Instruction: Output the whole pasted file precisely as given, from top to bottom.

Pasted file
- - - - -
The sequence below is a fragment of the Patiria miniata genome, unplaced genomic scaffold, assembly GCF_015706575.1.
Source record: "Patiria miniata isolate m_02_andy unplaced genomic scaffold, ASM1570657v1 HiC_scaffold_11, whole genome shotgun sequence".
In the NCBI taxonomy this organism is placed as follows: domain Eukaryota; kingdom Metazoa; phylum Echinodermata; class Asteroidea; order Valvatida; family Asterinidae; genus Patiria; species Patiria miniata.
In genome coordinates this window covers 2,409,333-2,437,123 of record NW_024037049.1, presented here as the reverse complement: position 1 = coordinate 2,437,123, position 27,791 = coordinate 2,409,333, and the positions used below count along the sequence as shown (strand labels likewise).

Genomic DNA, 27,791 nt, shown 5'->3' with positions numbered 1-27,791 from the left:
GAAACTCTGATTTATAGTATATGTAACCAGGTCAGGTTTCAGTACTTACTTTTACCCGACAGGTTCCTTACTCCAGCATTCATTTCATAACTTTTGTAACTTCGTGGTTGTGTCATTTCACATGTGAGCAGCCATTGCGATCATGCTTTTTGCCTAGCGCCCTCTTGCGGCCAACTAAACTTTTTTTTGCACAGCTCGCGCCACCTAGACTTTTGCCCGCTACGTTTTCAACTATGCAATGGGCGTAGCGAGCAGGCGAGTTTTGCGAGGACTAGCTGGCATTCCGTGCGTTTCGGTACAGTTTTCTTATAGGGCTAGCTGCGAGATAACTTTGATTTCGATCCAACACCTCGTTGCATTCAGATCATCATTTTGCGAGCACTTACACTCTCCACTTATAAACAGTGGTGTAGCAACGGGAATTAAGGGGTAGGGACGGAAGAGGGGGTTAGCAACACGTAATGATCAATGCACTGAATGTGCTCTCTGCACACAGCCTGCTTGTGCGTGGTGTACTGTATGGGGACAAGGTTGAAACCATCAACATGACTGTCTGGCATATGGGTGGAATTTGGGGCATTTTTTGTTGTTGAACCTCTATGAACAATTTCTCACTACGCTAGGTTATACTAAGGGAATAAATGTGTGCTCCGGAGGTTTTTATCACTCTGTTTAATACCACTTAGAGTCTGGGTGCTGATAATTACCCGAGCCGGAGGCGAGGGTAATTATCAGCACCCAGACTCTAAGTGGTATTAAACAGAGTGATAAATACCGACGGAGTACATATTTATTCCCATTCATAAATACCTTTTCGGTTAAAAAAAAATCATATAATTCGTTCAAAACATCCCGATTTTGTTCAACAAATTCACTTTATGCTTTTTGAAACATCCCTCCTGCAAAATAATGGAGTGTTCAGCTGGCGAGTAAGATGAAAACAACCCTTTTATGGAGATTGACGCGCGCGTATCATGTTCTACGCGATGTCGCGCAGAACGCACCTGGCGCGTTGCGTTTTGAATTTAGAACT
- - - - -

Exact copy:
The sequence below is a fragment of the Patiria miniata genome, unplaced genomic scaffold, assembly GCF_015706575.1.
Source record: "Patiria miniata isolate m_02_andy unplaced genomic scaffold, ASM1570657v1 HiC_scaffold_11, whole genome shotgun sequence".
In the NCBI taxonomy this organism is placed as follows: domain Eukaryota; kingdom Metazoa; phylum Echinodermata; class Asteroidea; order Valvatida; family Asterinidae; genus Patiria; species Patiria miniata.
In genome coordinates this window covers 2,409,333-2,437,123 of record NW_024037049.1, presented here as the reverse complement: position 1 = coordinate 2,437,123, position 27,791 = coordinate 2,409,333, and the positions used below count along the sequence as shown (strand labels likewise).

Genomic DNA, 27,791 nt, shown 5'->3' with positions numbered 1-27,791 from the left:
GAAACTCTGATTTATAGTATATGTAACCAGGTCAGGTTTCAGTACTTACTTTTACCCGACAGGTTCCTTACTCCAGCATTCATTTCATAACTTTTGTAACTTCGTGGTTGTGTCATTTCACATGTGAGCAGCCATTGCGATCATGCTTTTTGCCTAGCGCCCTCTTGCGGCCAACTAAACTTTTTTTTGCACAGCTCGCGCCACCTAGACTTTTGCCCGCTACGTTTTCAACTATGCAATGGGCGTAGCGAGCAGGCGAGTTTTGCGAGGACTAGCTGGCATTCCGTGCGTTTCGGTACAGTTTTCTTATAGGGCTAGCTGCGAGATAACTTTGATTTCGATCCAACACCTCGTTGCATTCAGATCATCATTTTGCGAGCACTTACACTCTCCACTTATAAACAGTGGTGTAGCAACGGGAATTAAGGGGTAGGGACGGAAGAGGGGGTTAGCAACACGTAATGATCAATGCACTGAATGTGCTCTCTGCACACAGCCTGCTTGTGCGTGGTGTACTGTATGGGGACAAGGTTGAAACCATCAACATGACTGTCTGGCATATGGGTGGAATTTGGGGCATTTTTTGTTGTTGAACCTCTATGAACAATTTCTCACTACGCTAGGTTATACTAAGGGAATAAATGTGTGCTCCGGAGGTTTTTATCACTCTGTTTAATACCACTTAGAGTCTGGGTGCTGATAATTACCCGAGCCGGAGGCGAGGGTAATTATCAGCACCCAGACTCTAAGTGGTATTAAACAGAGTGATAAATACCGACGGAGTACATATTTATTCCCATTCATAAATACCTTTTCGGTTAAAAAAAAATCATATAATTCGTTCAAAACATCCCGATTTTGTTCAACAAATTCACTTTATGCTTTTTGAAACATCCCTCCTGCAAAATAATGGAGTGTTCAGCTGGCGAGTAAGATGAAAACAACCCTTTTATGGAGATTGACGCGCGCGTATCATGTTCTACGCGATGTCGCGCAGAACGCACCTGGCGCGTTGCGTTTTGAATTTAGAACT